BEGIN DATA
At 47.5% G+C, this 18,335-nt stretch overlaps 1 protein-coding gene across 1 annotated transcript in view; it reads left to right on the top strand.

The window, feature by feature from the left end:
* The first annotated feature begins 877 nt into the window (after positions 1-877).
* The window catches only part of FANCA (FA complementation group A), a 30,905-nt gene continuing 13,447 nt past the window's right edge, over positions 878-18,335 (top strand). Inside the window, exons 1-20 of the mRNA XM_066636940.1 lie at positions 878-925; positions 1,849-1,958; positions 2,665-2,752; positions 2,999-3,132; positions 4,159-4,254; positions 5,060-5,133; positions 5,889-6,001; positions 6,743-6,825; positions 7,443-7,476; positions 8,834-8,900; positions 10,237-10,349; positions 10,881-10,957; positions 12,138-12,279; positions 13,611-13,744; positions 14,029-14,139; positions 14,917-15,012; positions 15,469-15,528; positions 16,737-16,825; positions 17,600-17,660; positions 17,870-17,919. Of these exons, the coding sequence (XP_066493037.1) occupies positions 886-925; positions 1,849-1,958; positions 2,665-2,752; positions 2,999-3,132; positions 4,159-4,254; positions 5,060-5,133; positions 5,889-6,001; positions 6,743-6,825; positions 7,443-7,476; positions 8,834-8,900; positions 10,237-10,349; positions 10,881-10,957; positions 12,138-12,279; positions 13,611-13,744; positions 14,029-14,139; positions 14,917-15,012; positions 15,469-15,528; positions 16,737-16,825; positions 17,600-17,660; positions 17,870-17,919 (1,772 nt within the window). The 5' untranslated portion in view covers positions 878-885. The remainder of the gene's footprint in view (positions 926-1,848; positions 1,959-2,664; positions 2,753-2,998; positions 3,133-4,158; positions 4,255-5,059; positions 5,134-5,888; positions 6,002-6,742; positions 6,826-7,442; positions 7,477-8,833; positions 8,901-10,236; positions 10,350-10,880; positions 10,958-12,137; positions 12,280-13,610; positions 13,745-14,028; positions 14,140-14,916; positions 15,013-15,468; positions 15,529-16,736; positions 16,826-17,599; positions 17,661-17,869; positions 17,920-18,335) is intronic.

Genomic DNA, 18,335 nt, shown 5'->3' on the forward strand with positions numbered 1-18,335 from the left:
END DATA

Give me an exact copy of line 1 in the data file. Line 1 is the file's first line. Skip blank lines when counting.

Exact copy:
At 47.5% G+C, this 18,335-nt stretch overlaps 1 protein-coding gene across 1 annotated transcript in view; it reads left to right on the top strand.